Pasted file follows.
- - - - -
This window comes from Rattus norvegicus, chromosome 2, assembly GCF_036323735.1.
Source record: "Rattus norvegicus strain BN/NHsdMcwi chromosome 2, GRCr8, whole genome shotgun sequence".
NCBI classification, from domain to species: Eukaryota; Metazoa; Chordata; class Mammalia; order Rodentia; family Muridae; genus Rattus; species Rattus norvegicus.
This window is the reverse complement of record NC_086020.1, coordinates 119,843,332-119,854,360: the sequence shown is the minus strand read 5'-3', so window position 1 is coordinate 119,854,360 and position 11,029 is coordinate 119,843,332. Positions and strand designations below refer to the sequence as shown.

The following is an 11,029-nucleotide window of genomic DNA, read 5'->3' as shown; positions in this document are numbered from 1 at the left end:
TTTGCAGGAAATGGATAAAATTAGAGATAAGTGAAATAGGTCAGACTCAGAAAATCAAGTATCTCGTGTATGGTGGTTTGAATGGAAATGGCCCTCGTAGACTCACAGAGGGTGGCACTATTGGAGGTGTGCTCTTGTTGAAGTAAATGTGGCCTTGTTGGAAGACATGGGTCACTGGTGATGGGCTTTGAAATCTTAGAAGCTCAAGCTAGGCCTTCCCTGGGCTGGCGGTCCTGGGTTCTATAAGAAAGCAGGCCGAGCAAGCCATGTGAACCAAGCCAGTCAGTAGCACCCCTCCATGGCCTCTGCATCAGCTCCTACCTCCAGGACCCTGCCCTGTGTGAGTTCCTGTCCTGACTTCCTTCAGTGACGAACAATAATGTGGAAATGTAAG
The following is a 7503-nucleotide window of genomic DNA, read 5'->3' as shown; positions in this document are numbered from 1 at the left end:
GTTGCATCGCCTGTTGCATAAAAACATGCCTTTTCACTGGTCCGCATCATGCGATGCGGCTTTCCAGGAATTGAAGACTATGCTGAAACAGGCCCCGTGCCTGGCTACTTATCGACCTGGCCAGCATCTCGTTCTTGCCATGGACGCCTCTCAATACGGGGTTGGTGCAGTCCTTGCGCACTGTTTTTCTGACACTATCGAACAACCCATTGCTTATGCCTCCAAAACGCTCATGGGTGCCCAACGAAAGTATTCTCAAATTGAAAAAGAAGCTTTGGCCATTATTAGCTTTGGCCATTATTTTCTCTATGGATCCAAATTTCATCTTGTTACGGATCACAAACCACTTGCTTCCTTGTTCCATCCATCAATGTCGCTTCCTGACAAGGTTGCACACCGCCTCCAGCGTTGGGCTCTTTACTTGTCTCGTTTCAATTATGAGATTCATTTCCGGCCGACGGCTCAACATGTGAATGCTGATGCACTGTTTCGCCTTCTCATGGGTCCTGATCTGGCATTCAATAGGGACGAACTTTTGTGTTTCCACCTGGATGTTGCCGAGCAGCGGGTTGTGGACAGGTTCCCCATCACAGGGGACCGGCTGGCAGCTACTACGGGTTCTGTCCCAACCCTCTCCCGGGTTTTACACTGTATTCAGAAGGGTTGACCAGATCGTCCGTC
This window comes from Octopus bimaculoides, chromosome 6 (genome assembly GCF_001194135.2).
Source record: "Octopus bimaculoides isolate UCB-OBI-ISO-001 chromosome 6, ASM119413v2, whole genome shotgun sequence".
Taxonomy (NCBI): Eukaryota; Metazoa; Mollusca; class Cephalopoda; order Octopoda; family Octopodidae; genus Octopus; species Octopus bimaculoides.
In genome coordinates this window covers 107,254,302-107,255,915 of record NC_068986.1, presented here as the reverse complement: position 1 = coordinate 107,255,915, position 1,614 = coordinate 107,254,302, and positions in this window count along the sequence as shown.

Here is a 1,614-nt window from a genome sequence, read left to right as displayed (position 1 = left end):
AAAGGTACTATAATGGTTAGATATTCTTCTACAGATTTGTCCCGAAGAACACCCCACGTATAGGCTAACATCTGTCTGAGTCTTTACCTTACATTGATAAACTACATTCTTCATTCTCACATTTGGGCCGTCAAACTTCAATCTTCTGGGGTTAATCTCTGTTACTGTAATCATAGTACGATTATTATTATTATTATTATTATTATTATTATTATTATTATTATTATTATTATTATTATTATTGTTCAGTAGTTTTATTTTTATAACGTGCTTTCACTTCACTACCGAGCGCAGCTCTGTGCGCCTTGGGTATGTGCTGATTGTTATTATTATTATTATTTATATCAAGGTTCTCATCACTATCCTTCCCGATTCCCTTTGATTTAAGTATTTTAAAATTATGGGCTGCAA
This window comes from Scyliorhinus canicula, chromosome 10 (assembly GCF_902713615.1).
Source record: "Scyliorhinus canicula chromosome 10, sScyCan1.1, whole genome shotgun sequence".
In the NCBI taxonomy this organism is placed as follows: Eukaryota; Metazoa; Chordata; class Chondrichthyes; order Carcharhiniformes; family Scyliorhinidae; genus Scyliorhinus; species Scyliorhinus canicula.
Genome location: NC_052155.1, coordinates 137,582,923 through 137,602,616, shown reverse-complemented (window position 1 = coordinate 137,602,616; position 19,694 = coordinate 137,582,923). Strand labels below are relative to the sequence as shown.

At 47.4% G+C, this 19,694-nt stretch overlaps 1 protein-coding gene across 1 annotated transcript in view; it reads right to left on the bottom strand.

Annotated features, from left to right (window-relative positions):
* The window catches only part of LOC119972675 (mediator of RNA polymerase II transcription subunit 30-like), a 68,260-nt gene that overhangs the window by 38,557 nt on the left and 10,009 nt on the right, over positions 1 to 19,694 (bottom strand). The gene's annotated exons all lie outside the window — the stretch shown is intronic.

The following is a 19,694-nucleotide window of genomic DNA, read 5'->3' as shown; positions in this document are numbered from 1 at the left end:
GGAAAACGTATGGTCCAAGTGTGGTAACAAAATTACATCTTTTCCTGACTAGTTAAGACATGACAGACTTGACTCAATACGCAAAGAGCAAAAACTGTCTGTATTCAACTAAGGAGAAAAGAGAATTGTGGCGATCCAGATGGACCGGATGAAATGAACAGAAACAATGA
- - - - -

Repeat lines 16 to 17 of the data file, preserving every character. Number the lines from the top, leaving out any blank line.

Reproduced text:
Source record: "Scyliorhinus canicula chromosome 10, sScyCan1.1, whole genome shotgun sequence".
In the NCBI taxonomy this organism is placed as follows: Eukaryota; Metazoa; Chordata; class Chondrichthyes; order Carcharhiniformes; family Scyliorhinidae; genus Scyliorhinus; species Scyliorhinus canicula.